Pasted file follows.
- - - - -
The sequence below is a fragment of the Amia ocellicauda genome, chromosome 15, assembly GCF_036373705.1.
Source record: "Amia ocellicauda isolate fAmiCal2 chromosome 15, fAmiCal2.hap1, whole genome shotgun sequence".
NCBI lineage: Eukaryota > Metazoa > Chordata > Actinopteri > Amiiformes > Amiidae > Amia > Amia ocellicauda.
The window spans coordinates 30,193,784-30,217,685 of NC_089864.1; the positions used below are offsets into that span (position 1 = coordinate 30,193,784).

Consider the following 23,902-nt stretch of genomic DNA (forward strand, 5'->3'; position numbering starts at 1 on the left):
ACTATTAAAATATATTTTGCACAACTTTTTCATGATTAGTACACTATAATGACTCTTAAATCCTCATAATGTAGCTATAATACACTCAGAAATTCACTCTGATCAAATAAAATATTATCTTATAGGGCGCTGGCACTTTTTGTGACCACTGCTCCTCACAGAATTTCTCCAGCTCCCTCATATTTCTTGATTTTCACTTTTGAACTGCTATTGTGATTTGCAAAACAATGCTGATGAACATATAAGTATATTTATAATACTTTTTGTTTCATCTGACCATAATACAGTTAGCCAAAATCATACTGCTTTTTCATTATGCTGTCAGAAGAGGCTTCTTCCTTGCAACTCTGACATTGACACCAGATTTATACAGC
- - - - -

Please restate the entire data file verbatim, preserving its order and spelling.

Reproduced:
The sequence below is a fragment of the Amia ocellicauda genome, chromosome 15, assembly GCF_036373705.1.
Source record: "Amia ocellicauda isolate fAmiCal2 chromosome 15, fAmiCal2.hap1, whole genome shotgun sequence".
NCBI lineage: Eukaryota > Metazoa > Chordata > Actinopteri > Amiiformes > Amiidae > Amia > Amia ocellicauda.
The window spans coordinates 30,193,784-30,217,685 of NC_089864.1; the positions used below are offsets into that span (position 1 = coordinate 30,193,784).

Consider the following 23,902-nt stretch of genomic DNA (forward strand, 5'->3'; position numbering starts at 1 on the left):
ACTATTAAAATATATTTTGCACAACTTTTTCATGATTAGTACACTATAATGACTCTTAAATCCTCATAATGTAGCTATAATACACTCAGAAATTCACTCTGATCAAATAAAATATTATCTTATAGGGCGCTGGCACTTTTTGTGACCACTGCTCCTCACAGAATTTCTCCAGCTCCCTCATATTTCTTGATTTTCACTTTTGAACTGCTATTGTGATTTGCAAAACAATGCTGATGAACATATAAGTATATTTATAATACTTTTTGTTTCATCTGACCATAATACAGTTAGCCAAAATCATACTGCTTTTTCATTATGCTGTCAGAAGAGGCTTCTTCCTTGCAACTCTGACATTGACACCAGATTTATACAGC